4. There are several things in this question about what it takes to be a good forensic examiner. Hal mentions root cause analysis, writing skills, and passion for the gig. Rob Lee has a great article out there discussing what it takes to get started in digital forensics (http://computer-forensics.sans.org/blog/2010/08/20/getting-started-digital-forensics-what-takes). IMHO, it's a very good writeup. One of the things I took away from it is that he looks for a drive (no, not a hard drive) in the person to accomplish new things. He gives the example of a person who decides to learn to play golf one summer and devotes time & effort to doing just that. He said he asks candidates what they've done along those lines and uses that as a barometer to gauge their forensic potential. (Section: "Do You Have A Desire To Be An Expert?") I don't think it's so much about "what you know" as what you want to know and are driven to learn. You can have a good IT person who knows a lot about computers but would not make a good forensicator, as they might not really want to learn more, or get "outside the box" for their current set of knowledge.
The whole writing thing, well this is a bit of a personal pet peeve. Well, part of it anyway - the coherent documentation bit. A lot of the forensic reports (and white papers) that I've reviewed are, in my opinion (humble or otherwise), drivel. I think people are in way too much of a hurry, don't take time to do error-checking, editing, grammar/syntax correction, formatting, or making sure they are communicating their point for the intended audience. There also seems to be a general lack of understanding regarding some basic grammar rules (run-on sentences, for instance, is a big offender). Then beyond that you also have to take the target audience into account, as Hal mentions. Unfortunately, I'm not sure that quality report writing is something that can be taught; it's like the "silver tongue" - either you have it or you don't. Anyone can improve their skill, but to what level? And some, I think, will not ever have it (something that needs to be watched for in the hiring process).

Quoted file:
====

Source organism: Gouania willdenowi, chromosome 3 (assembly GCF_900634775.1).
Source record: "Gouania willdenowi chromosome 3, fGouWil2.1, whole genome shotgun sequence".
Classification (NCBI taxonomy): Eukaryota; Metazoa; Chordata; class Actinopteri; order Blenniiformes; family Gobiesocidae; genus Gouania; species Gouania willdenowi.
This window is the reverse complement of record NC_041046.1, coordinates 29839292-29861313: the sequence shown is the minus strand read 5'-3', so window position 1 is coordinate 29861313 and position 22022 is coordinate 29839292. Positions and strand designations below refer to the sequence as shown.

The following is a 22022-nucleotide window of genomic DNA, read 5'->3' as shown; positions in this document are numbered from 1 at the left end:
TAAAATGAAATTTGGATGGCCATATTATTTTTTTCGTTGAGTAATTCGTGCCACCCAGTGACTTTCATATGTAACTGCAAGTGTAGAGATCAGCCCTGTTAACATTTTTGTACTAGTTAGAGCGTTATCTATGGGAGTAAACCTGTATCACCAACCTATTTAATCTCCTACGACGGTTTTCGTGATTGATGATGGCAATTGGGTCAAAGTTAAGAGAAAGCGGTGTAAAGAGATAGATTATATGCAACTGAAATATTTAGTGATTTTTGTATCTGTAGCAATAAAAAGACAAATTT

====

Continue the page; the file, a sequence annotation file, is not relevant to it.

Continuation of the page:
5. The question about how to get into digital forensics. Yeah. There's been a pretty good discussion on one of the LinkedIn groups about this, but Hal hits some different points, focusing primarily on networking. Not sure what a switch and a CAT6 cable will get me but... This section is where Hal mentions doing your own blog posts, articles, etc. He's approaching it from the standpoint of getting your name out there, looking for jobs, and so on. However, this works not only for the individual, but to help promote the company too. I know Digital Detective and Guardian Forensics, for example, both host their own blogs. I understand, though, that if you don't keep it active, you just look foolish as a company (does that count for individuals, too? Thinking about my own here...). He also emphasizes the importance of continuously learning. Again, there aren't any all-in-one rulebooks or documentation for our corner of the InfoSec industry. Operating systems change rapidly; these change available artifacts in ways that are not typically documented. With each change, we have to figure out what to do next. In addition to these "obvious" changes to the landscape, cell phones are now really miniature computers that also make phone calls - not to mention tablets brought back by the iPad. Their operating systems are completely new things, with new data structures, artifacts, and so on. Not only do we have to figure them out, we also have to figure out how to access the data (think Android, iOS, etc) such that we can forensically acquire it in a useful manner. If we don't keep up, we lose...
6. I don't have a lot of input here either, for the question about seeking advanced education or degrees in digital forensics. I'm not convinced that the current programs are actually preparing graduates for the real world, but then that's probably true for any degree plan, and I also have not by any means seen everything that's out there.